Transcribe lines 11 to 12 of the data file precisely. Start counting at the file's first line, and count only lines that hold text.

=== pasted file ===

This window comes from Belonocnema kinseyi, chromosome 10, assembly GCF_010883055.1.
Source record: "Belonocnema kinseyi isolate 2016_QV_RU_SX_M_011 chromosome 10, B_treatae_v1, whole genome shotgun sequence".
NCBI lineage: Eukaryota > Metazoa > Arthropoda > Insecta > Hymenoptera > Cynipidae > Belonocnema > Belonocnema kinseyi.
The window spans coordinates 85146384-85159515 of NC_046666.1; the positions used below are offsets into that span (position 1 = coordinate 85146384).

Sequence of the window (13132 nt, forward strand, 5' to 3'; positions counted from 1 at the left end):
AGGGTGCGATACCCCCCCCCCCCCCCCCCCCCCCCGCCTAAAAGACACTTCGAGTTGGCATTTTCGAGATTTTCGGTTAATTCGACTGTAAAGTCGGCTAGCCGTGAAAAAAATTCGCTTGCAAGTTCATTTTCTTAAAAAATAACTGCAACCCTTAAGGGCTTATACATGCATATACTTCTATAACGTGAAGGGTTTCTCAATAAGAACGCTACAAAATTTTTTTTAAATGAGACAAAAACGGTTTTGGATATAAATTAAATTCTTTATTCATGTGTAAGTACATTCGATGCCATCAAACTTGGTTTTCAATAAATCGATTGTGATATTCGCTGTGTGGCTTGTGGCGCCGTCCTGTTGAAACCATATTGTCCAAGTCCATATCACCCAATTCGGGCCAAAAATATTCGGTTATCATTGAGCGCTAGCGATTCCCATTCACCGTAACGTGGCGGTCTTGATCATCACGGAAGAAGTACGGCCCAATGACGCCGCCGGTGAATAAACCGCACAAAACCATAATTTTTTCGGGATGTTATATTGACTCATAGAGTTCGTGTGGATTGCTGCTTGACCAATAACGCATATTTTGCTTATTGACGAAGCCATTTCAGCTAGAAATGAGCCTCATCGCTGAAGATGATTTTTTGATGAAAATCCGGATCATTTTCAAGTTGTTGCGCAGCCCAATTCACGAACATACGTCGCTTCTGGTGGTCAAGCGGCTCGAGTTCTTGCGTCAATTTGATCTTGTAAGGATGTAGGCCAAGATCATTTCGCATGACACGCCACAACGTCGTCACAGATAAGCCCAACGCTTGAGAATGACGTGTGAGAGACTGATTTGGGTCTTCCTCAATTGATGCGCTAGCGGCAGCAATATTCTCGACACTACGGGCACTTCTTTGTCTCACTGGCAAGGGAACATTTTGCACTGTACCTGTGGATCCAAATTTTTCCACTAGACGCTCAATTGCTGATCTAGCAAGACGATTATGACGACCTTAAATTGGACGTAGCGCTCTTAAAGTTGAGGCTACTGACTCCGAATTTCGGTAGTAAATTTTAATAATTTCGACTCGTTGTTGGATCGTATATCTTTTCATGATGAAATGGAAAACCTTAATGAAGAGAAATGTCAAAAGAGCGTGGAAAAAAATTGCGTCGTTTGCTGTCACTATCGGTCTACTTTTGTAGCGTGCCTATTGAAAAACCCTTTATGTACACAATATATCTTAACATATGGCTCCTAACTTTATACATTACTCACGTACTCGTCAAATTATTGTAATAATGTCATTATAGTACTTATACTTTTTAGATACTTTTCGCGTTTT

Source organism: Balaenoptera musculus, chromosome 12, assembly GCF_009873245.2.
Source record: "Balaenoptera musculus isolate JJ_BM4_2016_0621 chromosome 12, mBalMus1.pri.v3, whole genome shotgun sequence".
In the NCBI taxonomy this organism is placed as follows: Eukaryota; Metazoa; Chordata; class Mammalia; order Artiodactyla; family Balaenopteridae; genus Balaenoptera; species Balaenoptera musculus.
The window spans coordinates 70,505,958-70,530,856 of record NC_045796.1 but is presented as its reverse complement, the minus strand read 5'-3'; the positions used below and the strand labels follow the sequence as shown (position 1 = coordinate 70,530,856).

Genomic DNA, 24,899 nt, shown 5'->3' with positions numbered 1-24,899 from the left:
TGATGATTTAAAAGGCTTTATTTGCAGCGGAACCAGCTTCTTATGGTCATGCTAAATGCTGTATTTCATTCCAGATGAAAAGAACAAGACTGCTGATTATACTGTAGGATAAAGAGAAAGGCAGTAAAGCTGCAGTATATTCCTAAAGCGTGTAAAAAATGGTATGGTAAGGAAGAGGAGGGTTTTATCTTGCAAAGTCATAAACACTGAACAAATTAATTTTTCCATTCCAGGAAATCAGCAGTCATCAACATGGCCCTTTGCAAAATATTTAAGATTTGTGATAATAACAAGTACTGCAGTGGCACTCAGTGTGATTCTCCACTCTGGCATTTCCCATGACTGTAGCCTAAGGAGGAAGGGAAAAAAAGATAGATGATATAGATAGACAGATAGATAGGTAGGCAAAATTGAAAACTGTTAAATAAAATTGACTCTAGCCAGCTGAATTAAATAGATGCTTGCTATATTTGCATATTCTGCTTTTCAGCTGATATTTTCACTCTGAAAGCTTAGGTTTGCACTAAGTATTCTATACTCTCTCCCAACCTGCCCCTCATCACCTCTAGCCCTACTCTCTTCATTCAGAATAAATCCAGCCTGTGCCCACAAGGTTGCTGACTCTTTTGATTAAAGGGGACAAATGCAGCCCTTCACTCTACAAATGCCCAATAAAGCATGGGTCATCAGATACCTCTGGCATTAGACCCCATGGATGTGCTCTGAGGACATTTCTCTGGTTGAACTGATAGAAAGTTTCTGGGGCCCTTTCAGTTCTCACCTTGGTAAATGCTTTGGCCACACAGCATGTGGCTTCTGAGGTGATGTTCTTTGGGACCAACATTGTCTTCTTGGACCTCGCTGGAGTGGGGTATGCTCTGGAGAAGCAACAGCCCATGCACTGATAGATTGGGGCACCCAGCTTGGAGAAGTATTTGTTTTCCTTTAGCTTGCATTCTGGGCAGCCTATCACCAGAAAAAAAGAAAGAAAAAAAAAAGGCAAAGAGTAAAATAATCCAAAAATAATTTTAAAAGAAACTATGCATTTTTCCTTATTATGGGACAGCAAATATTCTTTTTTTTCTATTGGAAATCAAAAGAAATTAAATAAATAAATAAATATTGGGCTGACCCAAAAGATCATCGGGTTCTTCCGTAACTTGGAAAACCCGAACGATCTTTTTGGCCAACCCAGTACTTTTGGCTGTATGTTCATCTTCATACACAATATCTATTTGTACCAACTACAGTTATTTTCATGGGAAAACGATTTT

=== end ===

Genomic DNA, 24,899 nt, shown 5'->3' with positions numbered 1-24,899 from the left:
TGATGATTTAAAAGGCTTTATTTGCAGCGGAACCAGCTTCTTATGGTCATGCTAAATGCTGTATTTCATTCCAGATGAAAAGAACAAGACTGCTGATTATACTGTAGGATAAAGAGAAAGGCAGTAAAGCTGCAGTATATTCCTAAAGCGTGTAAAAAATGGTATGGTAAGGAAGAGGAGGGTTTTATCTTGCAAAGTCATAAACACTGAACAAATTAATTTTTCCATTCCAGGAAATCAGCAGTCATCAACATGGCCCTTTGCAAAATATTTAAGATTTGTGATAATAACAAGTACTGCAGTGGCACTCAGTGTGATTCTCCACTCTGGCATTTCCCATGACTGTAGCCTAAGGAGGAAGGGAAAAAAAGATAGATGATATAGATAGACAGATAGATAGGTAGGCAAAATTGAAAACTGTTAAATAAAATTGACTCTAGCCAGCTGAATTAAATAGATGCTTGCTATATTTGCATATTCTGCTTTTCAGCTGATATTTTCACTCTGAAAGCTTAGGTTTGCACTAAGTATTCTATACTCTCTCCCAACCTGCCCCTCATCACCTCTAGCCCTACTCTCTTCATTCAGAATAAATCCAGCCTGTGCCCACAAGGTTGCTGACTCTTTTGATTAAAGGGGACAAATGCAGCCCTTCACTCTACAAATGCCCAATAAAGCATGGGTCATCAGATACCTCTGGCATTAGACCCCATGGATGTGCTCTGAGGACATTTCTCTGGTTGAACTGATAGAAAGTTTCTGGGGCCCTTTCAGTTCTCACCTTGGTAAATGCTTTGGCCACACAGCATGTGGCTTCTGAGGTGATGTTCTTTGGGACCAACATTGTCTTCTTGGACCTCGCTGGAGTGGGGTATGCTCTGGAGAAGCAACAGCCCATGCACTGATAGATTGGGGCACCCAGCTTGGAGAAGTATTTGTTTTCCTTTAGCTTGCATTCTGGGCAGCCTATCACCAGAAAAAAAGAAAGAAAAAAAAAAGGCAAAGAGTAAAATAATCCAAAAATAATTTTAAAAGAAACTATGCATTTTTCCTTATTATGGGACAGCAAATATTCTTTTTTTTCTATTGGAAATCAAAAGAAATTAAATAAATAAATAAATATTGGGCTGACCCAAAAGATCATCGGGTTCTTCCGTAACTTGGAAAACCCGAACGATCTTTTTGGCCAACCCAGTACTTTTGGCTGTATGTTCATCTTCATACACAATATCTATTTGTACCAACTACAGTTATTTTCATGGGAAAACGATTTT